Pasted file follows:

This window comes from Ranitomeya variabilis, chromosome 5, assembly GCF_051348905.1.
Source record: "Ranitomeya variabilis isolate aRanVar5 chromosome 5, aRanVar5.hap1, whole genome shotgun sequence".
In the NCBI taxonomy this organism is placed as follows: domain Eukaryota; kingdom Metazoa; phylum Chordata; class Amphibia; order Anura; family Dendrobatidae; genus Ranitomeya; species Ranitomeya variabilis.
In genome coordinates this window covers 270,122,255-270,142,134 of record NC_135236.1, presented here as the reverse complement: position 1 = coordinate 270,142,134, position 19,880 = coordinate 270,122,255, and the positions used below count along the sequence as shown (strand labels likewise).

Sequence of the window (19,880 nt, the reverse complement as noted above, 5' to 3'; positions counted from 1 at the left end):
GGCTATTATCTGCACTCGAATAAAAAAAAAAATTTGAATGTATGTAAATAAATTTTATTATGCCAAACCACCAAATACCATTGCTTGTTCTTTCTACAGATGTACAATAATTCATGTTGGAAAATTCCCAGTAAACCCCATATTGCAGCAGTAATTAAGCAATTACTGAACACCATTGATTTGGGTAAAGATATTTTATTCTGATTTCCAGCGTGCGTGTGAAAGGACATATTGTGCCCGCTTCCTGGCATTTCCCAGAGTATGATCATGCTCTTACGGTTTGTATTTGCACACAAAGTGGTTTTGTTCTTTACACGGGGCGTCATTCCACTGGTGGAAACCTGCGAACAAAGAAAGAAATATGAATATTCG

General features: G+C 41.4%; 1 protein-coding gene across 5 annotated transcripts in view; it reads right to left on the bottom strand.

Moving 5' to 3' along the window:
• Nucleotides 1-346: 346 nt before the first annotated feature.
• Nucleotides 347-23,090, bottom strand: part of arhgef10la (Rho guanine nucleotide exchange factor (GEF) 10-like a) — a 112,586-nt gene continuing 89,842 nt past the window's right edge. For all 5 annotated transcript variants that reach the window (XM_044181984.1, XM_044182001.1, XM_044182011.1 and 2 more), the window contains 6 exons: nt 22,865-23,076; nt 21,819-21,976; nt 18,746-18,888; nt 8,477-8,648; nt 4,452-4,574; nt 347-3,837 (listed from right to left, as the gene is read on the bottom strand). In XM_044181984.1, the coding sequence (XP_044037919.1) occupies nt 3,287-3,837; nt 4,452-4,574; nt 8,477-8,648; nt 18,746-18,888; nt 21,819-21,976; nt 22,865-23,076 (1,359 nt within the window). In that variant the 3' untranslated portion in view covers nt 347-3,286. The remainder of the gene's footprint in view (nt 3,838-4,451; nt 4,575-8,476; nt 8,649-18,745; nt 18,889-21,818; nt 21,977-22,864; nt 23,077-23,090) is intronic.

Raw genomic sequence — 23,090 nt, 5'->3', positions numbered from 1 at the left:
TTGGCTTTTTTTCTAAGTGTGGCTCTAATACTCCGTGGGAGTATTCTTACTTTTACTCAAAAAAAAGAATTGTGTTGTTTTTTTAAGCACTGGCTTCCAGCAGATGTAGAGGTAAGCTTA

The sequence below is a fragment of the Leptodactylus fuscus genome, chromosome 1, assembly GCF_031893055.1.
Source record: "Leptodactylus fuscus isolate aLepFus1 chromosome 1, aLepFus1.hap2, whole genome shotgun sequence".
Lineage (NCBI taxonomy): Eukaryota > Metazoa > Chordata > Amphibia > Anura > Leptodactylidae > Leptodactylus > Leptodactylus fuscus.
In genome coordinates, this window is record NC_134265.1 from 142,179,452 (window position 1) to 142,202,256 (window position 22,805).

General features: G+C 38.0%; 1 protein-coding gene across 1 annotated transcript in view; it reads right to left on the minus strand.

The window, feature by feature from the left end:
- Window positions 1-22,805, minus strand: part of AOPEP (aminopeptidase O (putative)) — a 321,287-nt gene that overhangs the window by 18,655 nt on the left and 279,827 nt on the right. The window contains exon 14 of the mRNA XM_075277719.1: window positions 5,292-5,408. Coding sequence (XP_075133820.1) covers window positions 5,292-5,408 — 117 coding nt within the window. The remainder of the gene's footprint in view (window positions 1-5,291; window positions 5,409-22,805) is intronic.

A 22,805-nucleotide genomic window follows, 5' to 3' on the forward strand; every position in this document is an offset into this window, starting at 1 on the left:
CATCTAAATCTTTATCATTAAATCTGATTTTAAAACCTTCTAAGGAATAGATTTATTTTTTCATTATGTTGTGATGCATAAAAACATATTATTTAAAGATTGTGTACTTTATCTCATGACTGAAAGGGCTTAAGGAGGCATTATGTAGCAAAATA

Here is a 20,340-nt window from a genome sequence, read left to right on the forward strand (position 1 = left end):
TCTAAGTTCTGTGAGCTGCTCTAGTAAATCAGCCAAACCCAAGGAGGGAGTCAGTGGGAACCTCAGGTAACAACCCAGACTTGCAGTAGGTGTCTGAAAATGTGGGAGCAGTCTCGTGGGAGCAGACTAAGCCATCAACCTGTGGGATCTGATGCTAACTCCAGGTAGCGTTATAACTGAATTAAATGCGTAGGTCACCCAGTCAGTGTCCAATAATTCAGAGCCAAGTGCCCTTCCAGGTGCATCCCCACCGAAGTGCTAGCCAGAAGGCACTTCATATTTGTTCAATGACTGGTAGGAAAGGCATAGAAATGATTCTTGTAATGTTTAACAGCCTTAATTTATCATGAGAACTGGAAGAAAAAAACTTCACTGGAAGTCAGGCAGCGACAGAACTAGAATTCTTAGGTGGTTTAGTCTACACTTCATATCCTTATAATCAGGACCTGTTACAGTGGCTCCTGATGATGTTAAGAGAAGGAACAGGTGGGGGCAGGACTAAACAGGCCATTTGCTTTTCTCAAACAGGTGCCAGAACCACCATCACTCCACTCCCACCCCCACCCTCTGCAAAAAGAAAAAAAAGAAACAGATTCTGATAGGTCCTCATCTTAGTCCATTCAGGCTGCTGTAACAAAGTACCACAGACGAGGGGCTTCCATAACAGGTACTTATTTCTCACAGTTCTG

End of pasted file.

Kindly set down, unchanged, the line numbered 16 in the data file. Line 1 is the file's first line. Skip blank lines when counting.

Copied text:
In genome coordinates, this window is record NC_134265.1 from 142,179,452 (window position 1) to 142,202,256 (window position 22,805).